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Examining Branch Profitability

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By Susan West

3 minutes

There’s value in ascertaining the funds transfer rate across all business units.

Sponsored by Plansmith

When we discuss profitability, we often examine individual product types and their return on investment. For example, a specific loan’s profitability would be measured by adjusting its yield to include non-interest income, less applicable loan losses and cost of funds. A product profitability analysis heightens awareness of the true revenue potential of each earning asset and can help identify those underperforming within your balance sheet.

When examining branch or cost center profitability, the method is similar, but on a much larger scale. Branch budgeting and profitability include a variety of contributors, from deposit-gathering branches to lending offices, as well departments, such as investments and operations.

Develop the Business Unit/Branch Budget

To begin, you’ll need a process or model for developing a business unit/branch budget. This scale of plan development may look something like this:

plan development
Plan development

 

To realize the profitability of any given branch or department (aka units), we must budget at the unit level. Some units will be deposit-gatherers or funding units; others will be funds users, making loans and investments with those funds.

A business unit budget allows the institution to assign accountability and measure each unit’s current profitability and plan for its future. Profitability by unit can be measured and monitored, giving management greater control and the ability to make better-informed decisions.

Funds Pool Approach

As some units are funds-gatherers and others funds-users, at Plansmith, we automatically balance the sheet using either a “funds pool in” or a “funds pool out: approach. The use of the funds pool accounts allows the user to designate a cost of funds usage (funds pool in) or a credit for providing funds (funds pool out). The rate of exchange is determined by the institution based on other rate models within its balance sheet. Typically, this cost of funds or the funds transfer rate is ascertained and assigned across all business units.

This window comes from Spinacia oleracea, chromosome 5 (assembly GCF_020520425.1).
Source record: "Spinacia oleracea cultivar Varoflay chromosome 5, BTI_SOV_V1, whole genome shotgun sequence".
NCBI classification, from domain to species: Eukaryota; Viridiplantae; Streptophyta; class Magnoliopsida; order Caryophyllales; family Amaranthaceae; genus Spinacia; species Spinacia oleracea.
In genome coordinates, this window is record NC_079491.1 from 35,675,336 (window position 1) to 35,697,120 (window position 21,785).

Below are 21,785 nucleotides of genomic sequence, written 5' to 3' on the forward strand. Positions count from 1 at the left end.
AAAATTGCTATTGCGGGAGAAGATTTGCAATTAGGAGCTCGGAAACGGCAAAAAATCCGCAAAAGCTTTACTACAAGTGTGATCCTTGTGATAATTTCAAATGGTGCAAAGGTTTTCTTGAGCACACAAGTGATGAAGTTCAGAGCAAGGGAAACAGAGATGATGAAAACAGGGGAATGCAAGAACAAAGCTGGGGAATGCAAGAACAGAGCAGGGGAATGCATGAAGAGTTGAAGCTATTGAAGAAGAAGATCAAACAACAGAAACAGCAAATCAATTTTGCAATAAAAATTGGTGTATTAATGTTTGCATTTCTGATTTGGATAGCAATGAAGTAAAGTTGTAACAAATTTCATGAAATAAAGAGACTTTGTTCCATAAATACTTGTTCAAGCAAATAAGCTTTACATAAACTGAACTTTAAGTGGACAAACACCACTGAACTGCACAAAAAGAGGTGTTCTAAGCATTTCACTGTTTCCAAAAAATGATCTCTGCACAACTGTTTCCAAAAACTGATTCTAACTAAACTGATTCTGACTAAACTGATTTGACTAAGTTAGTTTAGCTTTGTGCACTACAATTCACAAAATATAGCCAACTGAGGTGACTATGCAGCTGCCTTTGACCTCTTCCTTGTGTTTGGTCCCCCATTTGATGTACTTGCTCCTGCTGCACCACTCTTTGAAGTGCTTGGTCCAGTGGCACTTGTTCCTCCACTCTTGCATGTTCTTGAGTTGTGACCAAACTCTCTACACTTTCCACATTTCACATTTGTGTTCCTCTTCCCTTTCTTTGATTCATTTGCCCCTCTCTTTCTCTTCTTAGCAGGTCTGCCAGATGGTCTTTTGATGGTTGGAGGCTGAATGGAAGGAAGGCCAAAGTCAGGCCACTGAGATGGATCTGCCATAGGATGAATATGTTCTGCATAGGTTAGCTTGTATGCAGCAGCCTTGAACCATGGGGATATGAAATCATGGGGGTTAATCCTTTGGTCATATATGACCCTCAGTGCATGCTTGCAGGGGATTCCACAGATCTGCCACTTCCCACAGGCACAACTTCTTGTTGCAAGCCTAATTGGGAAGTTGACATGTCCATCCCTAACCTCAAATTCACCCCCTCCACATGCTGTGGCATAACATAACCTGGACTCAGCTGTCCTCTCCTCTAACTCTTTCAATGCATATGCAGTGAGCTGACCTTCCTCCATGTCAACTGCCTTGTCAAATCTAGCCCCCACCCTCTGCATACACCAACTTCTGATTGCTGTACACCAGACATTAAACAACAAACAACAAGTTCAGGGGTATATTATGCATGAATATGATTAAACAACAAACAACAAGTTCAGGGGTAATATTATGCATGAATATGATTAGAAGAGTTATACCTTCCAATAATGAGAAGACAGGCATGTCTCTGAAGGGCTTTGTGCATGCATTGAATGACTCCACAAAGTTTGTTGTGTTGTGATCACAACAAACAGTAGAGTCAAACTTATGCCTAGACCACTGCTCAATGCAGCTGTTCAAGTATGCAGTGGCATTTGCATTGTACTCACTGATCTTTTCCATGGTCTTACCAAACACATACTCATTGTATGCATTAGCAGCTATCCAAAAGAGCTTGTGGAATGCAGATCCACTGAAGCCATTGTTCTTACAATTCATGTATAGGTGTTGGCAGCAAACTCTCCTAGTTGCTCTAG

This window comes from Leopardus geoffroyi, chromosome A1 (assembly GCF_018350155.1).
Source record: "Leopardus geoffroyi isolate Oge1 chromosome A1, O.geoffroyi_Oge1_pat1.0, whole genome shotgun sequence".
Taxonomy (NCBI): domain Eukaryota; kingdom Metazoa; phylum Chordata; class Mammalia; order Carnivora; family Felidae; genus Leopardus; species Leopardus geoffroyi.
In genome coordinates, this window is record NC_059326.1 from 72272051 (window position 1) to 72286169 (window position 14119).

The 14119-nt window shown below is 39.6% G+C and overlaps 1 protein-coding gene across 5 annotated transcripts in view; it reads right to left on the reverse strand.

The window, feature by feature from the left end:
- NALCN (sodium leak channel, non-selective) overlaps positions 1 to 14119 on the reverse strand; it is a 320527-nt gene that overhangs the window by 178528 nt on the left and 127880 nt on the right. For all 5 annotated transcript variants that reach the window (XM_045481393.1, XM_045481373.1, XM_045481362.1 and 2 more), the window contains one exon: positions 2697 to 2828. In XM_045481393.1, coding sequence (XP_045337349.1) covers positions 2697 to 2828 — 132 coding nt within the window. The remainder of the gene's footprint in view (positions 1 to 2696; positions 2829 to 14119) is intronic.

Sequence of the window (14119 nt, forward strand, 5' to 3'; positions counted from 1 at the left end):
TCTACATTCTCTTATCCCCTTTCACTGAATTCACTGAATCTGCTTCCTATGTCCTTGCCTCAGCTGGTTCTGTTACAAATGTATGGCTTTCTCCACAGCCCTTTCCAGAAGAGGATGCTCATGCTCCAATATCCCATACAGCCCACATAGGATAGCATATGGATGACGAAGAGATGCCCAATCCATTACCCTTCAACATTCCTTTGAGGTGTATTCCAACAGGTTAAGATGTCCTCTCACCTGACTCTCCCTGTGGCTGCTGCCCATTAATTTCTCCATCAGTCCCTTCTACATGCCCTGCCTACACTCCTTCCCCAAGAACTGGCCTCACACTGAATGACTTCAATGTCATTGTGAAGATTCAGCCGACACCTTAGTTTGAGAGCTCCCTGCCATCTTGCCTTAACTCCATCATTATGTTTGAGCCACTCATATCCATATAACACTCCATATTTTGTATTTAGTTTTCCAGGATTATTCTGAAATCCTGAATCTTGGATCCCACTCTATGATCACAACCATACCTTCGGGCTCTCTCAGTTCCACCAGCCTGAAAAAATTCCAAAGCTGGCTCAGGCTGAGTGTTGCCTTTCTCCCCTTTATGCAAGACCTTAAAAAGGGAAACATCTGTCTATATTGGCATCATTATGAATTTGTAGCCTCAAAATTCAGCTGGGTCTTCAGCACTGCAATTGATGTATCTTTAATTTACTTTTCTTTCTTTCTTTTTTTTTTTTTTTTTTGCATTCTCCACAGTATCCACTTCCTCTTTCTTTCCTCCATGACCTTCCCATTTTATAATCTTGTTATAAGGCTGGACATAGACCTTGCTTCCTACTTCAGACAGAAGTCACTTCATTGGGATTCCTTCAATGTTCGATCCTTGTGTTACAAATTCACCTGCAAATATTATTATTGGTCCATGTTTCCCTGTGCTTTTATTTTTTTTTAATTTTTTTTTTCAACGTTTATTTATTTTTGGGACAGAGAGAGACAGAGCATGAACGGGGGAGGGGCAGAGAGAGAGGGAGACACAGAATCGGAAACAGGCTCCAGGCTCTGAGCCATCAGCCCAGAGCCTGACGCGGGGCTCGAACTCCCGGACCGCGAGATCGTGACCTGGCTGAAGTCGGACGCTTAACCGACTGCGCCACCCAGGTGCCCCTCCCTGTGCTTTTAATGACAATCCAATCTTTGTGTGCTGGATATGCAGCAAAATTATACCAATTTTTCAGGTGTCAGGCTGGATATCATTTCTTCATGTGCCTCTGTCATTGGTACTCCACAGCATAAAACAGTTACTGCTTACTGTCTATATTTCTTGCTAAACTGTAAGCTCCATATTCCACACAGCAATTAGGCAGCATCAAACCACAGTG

One of the benefits of a business unit application is that the unit manager receives a departmental income statement of a fully absorbed cost basis. This means that unit’s financial statements are managed as if it were a stand-alone bank. The statements are virtually identical!

With a business unit model, the user can assign an allocation of costs from cost centers to profit centers on a percentage basis. Each profit or cost center will be able to see the direct costs attributable to its department.

Additionally, there would be other factors within a branch/departmental unit budget plan, including the allocation of overhead and capital to each unit. These are strictly for the unit itself and would be eliminated from the consolidated total bank summary.

These allocated accounts are used for balancing each branch or department and forecasting its profitability. When consolidated into the total plan level, these allocations are ignored, and balances are removed so that only the true Fed funds position is reflected.

Benefits of a Business Unit System

  • Control to budget top-down or bottom-up
  • Automated allocations to business units, including funds transfer pricing, cost allocation and capital allocations
  • Branch and department participation, feedback and tracking
  • Unit profitability performance reporting
  • Holding company consolidation and reporting with automated eliminations
  • Full reporting and variance capabilities at any department, region or total bank level

Deciding to expand your corporate budget into a business unit system should not be taken lightly. There are many factors to consider, such as your core processor’s ability to provide all necessary business unit identifications within your general ledger, loan and deposit applications. However, moving into a business unit system greatly encourages participation from your management team. It provides each with responsibility and accountability, while also providing them a way to be more involved in the success of the organization. Each unit manager can plan their budget, test alternatives, receive financial feedback and collaborate in a whole new way with senior management.

A former banker, Susan West is president of CUES Supplier member Plansmith. With more than 40 years of budgeting and interest rate risk management experience, she’s helped coach and cultivate both an acclaimed customer service team and thousands of powerful client users. Her goals are to demystify planning and ALM so all users can benefit from the ability to make better informed business decisions by using sophisticated yet easy-to-use software.

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